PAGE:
The term "biodegradable" has been used over the past few years, to describe plastics or packaging that could potentially be metabolized by microorganisms in nature, with complete breakdown to CO2/Methane, water and biomass. However, there is significant confusion and controversy surrounding biodegradable plastics since many suppliers have used the term to loosely describe their material/packaging without specifying the conditions under which the material would degrade in nature. For instance, some plastics (like PLA) will only degrade under industrial composting conditions, while some others (like PHA) can break down under a wider range of conditions and environments (industrial, backyard, marine). Given this widespread confusion and the misuse of the "biodegradable" term, many global government and industry organizations have issued guidelines to restrict or eliminate the unqualified use of biodegradable as a descriptor of plastics or packaging. These include the European Commission guidelines (European Plastics Strategy) and the Federal Trade Commission Green Guides in the US.
In line with such guidelines, Ubuntoo's recommends that companies providing biodegradable materials, products or packaging:
1.Avoid unqualified use of the term "biodegradable" to describe their products
2.Any claim of biodegradability should be accompanied by a description of specific conditions and environments under which the material or product will undergo degradation in nature
3.It is strongly recommended that companies provide globally accepted certifications or testing for various biodegradability claims (such as the BPA certification for industrial composting)
Further in line with the position articulated by the European Commission as well as major CPG companies, Ubuntoo recommends that "biodegradable" plastics should not be considered a solution for littering (or worse a license to litter). Appropriate collection and end-of-life solutions (such as industrial composting or home composting) need to be put into place to avoid biodegradable plastics ending up as litter in the environment.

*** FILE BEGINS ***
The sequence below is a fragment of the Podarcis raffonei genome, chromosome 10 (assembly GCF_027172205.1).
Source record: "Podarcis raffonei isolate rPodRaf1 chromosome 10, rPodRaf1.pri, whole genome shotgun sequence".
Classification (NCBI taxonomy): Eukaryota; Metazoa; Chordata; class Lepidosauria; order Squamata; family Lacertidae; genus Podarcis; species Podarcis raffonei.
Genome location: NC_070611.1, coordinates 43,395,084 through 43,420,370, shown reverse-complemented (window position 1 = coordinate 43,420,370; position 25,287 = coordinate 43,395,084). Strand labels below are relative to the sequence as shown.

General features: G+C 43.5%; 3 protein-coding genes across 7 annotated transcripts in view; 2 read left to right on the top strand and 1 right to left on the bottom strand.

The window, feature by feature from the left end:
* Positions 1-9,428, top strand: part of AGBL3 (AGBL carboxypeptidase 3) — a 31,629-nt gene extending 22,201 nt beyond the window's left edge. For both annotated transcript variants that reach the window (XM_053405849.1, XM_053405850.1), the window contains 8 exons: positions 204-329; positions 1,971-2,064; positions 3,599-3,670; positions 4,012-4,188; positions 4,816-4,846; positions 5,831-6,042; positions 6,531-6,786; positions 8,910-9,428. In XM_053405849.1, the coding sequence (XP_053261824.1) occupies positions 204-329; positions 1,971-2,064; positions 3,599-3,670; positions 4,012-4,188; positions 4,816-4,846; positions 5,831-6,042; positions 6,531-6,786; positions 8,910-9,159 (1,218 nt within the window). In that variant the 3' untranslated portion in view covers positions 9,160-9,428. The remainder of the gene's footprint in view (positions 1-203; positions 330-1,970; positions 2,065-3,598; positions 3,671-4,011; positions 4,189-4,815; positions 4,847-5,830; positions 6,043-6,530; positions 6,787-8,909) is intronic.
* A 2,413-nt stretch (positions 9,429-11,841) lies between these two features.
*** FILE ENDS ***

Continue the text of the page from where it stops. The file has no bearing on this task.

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Sustainable packaging and feedstock producer Genera Energy has developed a new line of sustainable packaging products named Earthable®.
With the growing demand for eco-friendly consumer products, Genera has secured a funding of $118 million to establish its first manufacturing facility for the Earthable® range.
Genera will source a variety of grasses and agricultural crops to generate renewable Earthable® fibres. These fibres are supplied to pulp users and are moulded into food-grade quality packaging, bowls and food service ware.
The Earthable® range has a variety of features like:
Low Carbon Footprint
Virgin Food Grade Quality
The fibres are 100% compostable, helping drive a circular economy through their use.
Earthable® fibres are sourced from low-chemical, high-yielding crops. The crops are evaluated by national laboratories and are sustainably grown by local farmers. Genera has begun to work with Tennessee farmers to produce the feedstock for the new facility.
The funding has been offered by WindSail Capital Group in collaboration with Coppermine Capital and Stairway Capital.
Earthable® fibres can be used to manufacture plates, bowls, takeout containers, towels, tissues, cup stock and other paper and packaging products.